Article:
Dr. John Whittington and a team here at IHI have been working with close to 140 organizations around the world for several years now on transforming how health care and communities engage with people with complex needs. Dr. Whittington has been relentless in harvesting the learning from this work, and we’ll all benefit from that on the March 27 WIHI. He has often collaborated with Catherine Craig, who brings deep experience about raising the health and the expectations of especially disenfranchised communities. Crispin Kontz has some fresh results and progress to share with us from Alberta Health Services in Canada. And Dr. Ann Lindsay is going to tell us about a truly innovative new clinic she co-directs that’s been designed explicitly for individuals with chronic health problems and illnesses. Care coordination is its middle name. Imagine what we might learn from this model! Imagine, also, what can come from community coalitions, data sharing, co-designing with patients, greater use of community health workers, and more.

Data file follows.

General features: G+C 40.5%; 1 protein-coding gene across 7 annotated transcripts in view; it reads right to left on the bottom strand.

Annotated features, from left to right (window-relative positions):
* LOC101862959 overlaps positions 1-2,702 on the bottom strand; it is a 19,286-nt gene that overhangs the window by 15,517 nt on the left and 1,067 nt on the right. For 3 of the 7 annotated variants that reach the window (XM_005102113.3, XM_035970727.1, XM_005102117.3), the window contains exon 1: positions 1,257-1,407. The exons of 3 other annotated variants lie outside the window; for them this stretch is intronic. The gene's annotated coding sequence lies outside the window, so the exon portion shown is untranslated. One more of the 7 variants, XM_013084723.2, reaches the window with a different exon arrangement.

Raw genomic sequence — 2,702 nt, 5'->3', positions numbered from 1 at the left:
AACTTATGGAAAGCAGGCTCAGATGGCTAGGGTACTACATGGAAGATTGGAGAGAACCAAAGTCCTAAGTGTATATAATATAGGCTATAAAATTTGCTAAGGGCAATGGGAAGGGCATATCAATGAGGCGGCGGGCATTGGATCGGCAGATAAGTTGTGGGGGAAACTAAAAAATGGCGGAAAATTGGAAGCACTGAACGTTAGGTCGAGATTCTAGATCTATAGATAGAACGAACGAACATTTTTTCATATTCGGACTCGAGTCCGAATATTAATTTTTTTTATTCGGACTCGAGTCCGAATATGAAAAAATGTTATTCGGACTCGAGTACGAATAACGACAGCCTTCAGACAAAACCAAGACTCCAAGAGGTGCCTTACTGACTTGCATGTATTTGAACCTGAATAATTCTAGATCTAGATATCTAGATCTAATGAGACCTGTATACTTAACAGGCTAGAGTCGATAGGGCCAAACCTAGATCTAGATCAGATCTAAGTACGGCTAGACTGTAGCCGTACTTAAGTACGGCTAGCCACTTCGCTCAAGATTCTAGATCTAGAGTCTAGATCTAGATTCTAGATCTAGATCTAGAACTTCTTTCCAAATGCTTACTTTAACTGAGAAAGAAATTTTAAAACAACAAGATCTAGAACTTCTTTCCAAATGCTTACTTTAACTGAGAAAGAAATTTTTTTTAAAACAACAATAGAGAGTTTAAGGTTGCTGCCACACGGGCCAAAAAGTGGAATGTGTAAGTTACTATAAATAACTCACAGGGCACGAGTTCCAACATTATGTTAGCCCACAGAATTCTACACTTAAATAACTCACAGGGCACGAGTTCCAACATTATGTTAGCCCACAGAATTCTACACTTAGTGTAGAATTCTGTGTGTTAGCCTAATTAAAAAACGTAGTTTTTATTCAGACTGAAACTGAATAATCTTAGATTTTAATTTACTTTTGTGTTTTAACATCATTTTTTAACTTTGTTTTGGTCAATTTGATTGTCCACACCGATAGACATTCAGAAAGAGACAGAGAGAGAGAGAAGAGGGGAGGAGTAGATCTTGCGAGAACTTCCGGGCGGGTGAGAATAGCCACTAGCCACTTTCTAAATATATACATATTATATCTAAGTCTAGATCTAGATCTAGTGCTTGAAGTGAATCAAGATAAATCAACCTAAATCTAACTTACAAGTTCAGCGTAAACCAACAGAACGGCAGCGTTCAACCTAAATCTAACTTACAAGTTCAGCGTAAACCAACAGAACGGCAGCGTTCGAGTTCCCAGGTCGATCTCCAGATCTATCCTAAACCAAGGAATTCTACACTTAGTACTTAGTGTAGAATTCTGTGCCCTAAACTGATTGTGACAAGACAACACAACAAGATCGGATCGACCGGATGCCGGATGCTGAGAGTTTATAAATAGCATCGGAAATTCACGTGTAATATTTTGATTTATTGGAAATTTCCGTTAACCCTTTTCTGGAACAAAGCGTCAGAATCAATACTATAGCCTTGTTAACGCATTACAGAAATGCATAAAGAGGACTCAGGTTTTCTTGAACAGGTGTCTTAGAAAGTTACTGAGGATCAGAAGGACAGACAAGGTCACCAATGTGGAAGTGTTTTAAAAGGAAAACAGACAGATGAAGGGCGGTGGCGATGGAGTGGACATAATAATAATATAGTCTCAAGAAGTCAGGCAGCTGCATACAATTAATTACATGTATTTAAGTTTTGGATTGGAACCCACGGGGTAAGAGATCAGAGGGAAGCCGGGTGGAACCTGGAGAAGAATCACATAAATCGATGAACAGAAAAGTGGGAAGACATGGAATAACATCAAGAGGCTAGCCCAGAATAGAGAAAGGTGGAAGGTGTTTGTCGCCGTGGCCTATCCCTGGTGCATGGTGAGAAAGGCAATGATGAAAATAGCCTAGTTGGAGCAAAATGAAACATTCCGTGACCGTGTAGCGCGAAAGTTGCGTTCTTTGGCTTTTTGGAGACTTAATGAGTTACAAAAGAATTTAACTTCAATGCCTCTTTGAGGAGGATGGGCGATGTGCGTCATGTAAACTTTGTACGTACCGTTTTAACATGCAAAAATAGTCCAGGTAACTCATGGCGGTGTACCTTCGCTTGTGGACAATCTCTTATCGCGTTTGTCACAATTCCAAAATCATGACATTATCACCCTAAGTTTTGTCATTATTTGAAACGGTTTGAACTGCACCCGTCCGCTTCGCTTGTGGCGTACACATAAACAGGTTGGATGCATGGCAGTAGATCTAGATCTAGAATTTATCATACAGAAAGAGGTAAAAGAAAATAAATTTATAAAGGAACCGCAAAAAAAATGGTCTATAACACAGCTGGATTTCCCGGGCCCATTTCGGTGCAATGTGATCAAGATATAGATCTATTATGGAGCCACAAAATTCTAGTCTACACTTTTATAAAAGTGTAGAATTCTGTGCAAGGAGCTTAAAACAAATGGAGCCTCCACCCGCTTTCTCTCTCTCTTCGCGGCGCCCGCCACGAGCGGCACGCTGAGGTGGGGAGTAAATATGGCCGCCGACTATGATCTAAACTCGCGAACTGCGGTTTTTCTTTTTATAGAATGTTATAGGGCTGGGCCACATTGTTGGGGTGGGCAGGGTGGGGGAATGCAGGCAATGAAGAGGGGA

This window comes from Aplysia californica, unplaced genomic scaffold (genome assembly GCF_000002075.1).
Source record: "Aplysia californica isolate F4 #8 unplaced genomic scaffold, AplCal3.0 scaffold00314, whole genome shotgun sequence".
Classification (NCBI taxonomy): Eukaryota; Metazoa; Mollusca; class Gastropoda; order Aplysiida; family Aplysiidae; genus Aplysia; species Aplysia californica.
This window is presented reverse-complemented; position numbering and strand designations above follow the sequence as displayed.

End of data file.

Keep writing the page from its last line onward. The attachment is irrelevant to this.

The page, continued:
In the US, 5 percent of the population contributes to 50 percent of all health care costs. Most of us can recite this statistic as though it were immutable. But it need not be. Please listen in to the March 27 WIHI to hear from four outstanding experts about improving the health and the lives of complex populations.
I hope you'll join us! You can enroll for the broadcast here.

Tuesday, March 25, 2014

Lean comes in small doses

The concept of Kaizen--small, incremental improvements--is at the heart of the Lean philosophy.  But small does not mean meaningless.  Each such change offers the chance to deliver better service to the customer and/or provide better working conditions for the staff.

Thus, when I see examples of Kaizen in action, I smile.  The changes are the result of concerted efforts by people on the front line, supported by their managers.  They represent a thoughtful approach to process improvement, one that goes beyond a simple project and reflects an underlying element of what it means to be a learning organization.